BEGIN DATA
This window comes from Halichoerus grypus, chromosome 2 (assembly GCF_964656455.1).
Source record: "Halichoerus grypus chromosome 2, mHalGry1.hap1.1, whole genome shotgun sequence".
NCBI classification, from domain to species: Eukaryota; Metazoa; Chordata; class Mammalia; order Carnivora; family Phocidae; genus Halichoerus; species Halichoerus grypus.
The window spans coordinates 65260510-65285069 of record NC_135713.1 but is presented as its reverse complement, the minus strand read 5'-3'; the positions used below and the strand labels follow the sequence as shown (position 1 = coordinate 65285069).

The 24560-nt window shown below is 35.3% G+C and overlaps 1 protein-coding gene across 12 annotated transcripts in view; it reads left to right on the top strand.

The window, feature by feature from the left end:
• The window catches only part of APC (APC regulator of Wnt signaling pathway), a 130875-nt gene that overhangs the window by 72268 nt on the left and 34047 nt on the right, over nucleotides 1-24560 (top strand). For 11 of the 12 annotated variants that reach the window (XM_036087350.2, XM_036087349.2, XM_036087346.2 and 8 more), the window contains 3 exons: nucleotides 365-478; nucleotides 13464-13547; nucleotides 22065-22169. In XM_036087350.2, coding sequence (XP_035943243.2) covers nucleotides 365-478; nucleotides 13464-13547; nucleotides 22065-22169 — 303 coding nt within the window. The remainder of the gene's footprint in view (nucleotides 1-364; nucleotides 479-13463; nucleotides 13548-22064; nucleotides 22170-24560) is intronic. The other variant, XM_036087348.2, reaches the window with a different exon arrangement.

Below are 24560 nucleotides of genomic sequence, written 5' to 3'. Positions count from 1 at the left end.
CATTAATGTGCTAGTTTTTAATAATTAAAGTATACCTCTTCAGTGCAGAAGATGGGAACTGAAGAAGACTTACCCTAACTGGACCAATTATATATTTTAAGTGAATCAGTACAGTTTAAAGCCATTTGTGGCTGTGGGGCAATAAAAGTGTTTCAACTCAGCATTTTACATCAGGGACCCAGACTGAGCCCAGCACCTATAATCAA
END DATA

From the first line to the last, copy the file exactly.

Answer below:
This window comes from Halichoerus grypus, chromosome 2 (assembly GCF_964656455.1).
Source record: "Halichoerus grypus chromosome 2, mHalGry1.hap1.1, whole genome shotgun sequence".
NCBI classification, from domain to species: Eukaryota; Metazoa; Chordata; class Mammalia; order Carnivora; family Phocidae; genus Halichoerus; species Halichoerus grypus.
The window spans coordinates 65260510-65285069 of record NC_135713.1 but is presented as its reverse complement, the minus strand read 5'-3'; the positions used below and the strand labels follow the sequence as shown (position 1 = coordinate 65285069).

The 24560-nt window shown below is 35.3% G+C and overlaps 1 protein-coding gene across 12 annotated transcripts in view; it reads left to right on the top strand.

The window, feature by feature from the left end:
• The window catches only part of APC (APC regulator of Wnt signaling pathway), a 130875-nt gene that overhangs the window by 72268 nt on the left and 34047 nt on the right, over nucleotides 1-24560 (top strand). For 11 of the 12 annotated variants that reach the window (XM_036087350.2, XM_036087349.2, XM_036087346.2 and 8 more), the window contains 3 exons: nucleotides 365-478; nucleotides 13464-13547; nucleotides 22065-22169. In XM_036087350.2, coding sequence (XP_035943243.2) covers nucleotides 365-478; nucleotides 13464-13547; nucleotides 22065-22169 — 303 coding nt within the window. The remainder of the gene's footprint in view (nucleotides 1-364; nucleotides 479-13463; nucleotides 13548-22064; nucleotides 22170-24560) is intronic. The other variant, XM_036087348.2, reaches the window with a different exon arrangement.

Below are 24560 nucleotides of genomic sequence, written 5' to 3'. Positions count from 1 at the left end.
CATTAATGTGCTAGTTTTTAATAATTAAAGTATACCTCTTCAGTGCAGAAGATGGGAACTGAAGAAGACTTACCCTAACTGGACCAATTATATATTTTAAGTGAATCAGTACAGTTTAAAGCCATTTGTGGCTGTGGGGCAATAAAAGTGTTTCAACTCAGCATTTTACATCAGGGACCCAGACTGAGCCCAGCACCTATAATCAA